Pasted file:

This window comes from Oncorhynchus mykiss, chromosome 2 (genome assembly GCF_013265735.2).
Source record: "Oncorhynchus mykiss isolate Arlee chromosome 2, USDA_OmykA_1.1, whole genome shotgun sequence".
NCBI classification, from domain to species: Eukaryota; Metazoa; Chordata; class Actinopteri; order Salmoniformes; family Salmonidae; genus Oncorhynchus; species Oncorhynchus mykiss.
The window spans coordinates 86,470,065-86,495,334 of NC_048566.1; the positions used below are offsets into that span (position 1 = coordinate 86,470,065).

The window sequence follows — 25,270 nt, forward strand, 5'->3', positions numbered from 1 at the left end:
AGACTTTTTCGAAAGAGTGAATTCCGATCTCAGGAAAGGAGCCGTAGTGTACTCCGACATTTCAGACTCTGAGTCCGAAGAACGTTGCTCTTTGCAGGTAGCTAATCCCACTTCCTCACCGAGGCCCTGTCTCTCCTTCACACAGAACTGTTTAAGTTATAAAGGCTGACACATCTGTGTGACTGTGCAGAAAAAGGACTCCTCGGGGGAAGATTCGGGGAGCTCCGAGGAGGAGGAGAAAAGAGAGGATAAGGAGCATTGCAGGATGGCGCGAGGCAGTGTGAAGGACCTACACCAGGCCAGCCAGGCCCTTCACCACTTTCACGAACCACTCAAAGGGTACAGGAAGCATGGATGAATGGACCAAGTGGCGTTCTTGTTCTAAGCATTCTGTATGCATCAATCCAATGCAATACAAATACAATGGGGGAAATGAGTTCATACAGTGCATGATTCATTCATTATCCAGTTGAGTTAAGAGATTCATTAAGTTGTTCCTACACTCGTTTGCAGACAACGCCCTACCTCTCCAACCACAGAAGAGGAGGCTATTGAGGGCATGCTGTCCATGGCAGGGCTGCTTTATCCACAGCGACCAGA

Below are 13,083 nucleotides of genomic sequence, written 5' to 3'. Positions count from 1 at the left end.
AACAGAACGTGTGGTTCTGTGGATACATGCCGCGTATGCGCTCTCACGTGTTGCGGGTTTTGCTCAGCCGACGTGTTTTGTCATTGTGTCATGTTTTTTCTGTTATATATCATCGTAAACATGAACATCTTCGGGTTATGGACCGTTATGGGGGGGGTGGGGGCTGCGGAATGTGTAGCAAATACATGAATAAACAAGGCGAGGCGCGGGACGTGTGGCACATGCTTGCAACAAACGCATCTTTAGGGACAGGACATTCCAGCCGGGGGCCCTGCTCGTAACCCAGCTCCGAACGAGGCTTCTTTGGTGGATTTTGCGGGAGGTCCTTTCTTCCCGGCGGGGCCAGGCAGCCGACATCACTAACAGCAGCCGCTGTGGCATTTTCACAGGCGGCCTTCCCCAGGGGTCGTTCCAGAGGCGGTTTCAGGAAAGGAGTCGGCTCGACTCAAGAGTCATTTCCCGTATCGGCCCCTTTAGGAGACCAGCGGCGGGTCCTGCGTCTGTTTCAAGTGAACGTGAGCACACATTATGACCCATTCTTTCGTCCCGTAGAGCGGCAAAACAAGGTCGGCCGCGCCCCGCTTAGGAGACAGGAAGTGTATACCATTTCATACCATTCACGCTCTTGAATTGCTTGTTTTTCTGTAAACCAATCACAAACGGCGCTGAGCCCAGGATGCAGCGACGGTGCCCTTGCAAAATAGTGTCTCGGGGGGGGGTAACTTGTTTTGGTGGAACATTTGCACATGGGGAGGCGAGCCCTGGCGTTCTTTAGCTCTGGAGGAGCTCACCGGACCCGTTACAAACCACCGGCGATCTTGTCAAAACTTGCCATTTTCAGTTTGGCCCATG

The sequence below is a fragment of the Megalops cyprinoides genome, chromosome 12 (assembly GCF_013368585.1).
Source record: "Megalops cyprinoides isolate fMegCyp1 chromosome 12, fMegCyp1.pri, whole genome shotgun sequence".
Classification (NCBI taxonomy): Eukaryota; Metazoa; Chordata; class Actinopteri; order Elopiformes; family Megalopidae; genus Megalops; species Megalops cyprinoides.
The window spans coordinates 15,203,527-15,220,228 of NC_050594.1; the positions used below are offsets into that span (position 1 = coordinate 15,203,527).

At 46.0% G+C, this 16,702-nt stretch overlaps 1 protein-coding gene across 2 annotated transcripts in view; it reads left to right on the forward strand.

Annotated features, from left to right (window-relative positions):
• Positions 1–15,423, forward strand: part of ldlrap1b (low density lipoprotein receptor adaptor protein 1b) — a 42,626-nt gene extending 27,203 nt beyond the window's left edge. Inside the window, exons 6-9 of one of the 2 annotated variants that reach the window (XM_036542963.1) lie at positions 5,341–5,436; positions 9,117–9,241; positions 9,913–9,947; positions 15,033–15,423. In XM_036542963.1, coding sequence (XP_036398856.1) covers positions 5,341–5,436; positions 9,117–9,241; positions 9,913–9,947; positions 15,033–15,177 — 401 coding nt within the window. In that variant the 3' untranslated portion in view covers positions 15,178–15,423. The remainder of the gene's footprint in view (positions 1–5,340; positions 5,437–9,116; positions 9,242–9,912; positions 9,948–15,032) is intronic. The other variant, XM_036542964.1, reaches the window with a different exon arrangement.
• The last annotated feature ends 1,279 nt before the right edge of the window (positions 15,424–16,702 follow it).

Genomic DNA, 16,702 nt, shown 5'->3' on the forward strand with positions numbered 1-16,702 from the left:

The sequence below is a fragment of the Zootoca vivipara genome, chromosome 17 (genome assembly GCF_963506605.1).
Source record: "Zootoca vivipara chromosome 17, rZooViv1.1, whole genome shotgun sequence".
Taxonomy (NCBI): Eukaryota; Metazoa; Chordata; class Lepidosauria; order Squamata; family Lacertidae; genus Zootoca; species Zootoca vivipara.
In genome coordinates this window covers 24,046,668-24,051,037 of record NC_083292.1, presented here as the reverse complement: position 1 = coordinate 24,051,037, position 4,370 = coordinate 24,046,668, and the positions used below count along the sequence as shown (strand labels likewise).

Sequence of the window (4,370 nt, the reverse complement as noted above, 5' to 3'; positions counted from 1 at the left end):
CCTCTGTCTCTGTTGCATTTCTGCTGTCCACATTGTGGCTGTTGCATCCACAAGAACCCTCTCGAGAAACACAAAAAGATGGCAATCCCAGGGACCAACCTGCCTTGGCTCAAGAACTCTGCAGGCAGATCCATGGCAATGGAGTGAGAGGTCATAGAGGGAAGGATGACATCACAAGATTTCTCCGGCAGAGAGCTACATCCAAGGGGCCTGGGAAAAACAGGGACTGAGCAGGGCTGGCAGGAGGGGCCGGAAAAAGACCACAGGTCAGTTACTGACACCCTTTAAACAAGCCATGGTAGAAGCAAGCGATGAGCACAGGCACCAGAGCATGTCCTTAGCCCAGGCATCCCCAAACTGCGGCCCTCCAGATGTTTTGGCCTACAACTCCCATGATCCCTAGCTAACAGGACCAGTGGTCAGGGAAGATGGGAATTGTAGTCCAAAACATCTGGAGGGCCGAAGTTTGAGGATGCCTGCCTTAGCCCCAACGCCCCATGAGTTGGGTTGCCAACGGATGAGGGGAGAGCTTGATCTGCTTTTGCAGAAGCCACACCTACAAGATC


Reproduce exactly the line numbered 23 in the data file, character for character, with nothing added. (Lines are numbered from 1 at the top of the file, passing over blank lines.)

CCTCTGTCTCTGTTGCATTTCTGCTGTCCACATTGTGGCTGTTGCATCCACAAGAACCCTCTCGAGAAACACAAAAAGATGGCAATCCCAGGGACCAACCTGCCTTGGCTCAAGAACTCTGCAGGCAGATCCATGGCAATGGAGTGAGAGGTCATAGAGGGAAGGATGACATCACAAGATTTCTCCGGCAGAGAGCTACATCCAAGGGGCCTGGGAAAAACAGGGACTGAGCAGGGCTGGCAGGAGGGGCCGGAAAAAGACCACAGGTCAGTTACTGACACCCTTTAAACAAGCCATGGTAGAAGCAAGCGATGAGCACAGGCACCAGAGCATGTCCTTAGCCCAGGCATCCCCAAACTGCGGCCCTCCAGATGTTTTGGCCTACAACTCCCATGATCCCTAGCTAACAGGACCAGTGGTCAGGGAAGATGGGAATTGTAGTCCAAAACATCTGGAGGGCCGAAGTTTGAGGATGCCTGCCTTAGCCCCAACGCCCCATGAGTTGGGTTGCCAACGGATGAGGGGAGAGCTTGATCTGCTTTTGCAGAAGCCACACCTACAAGATC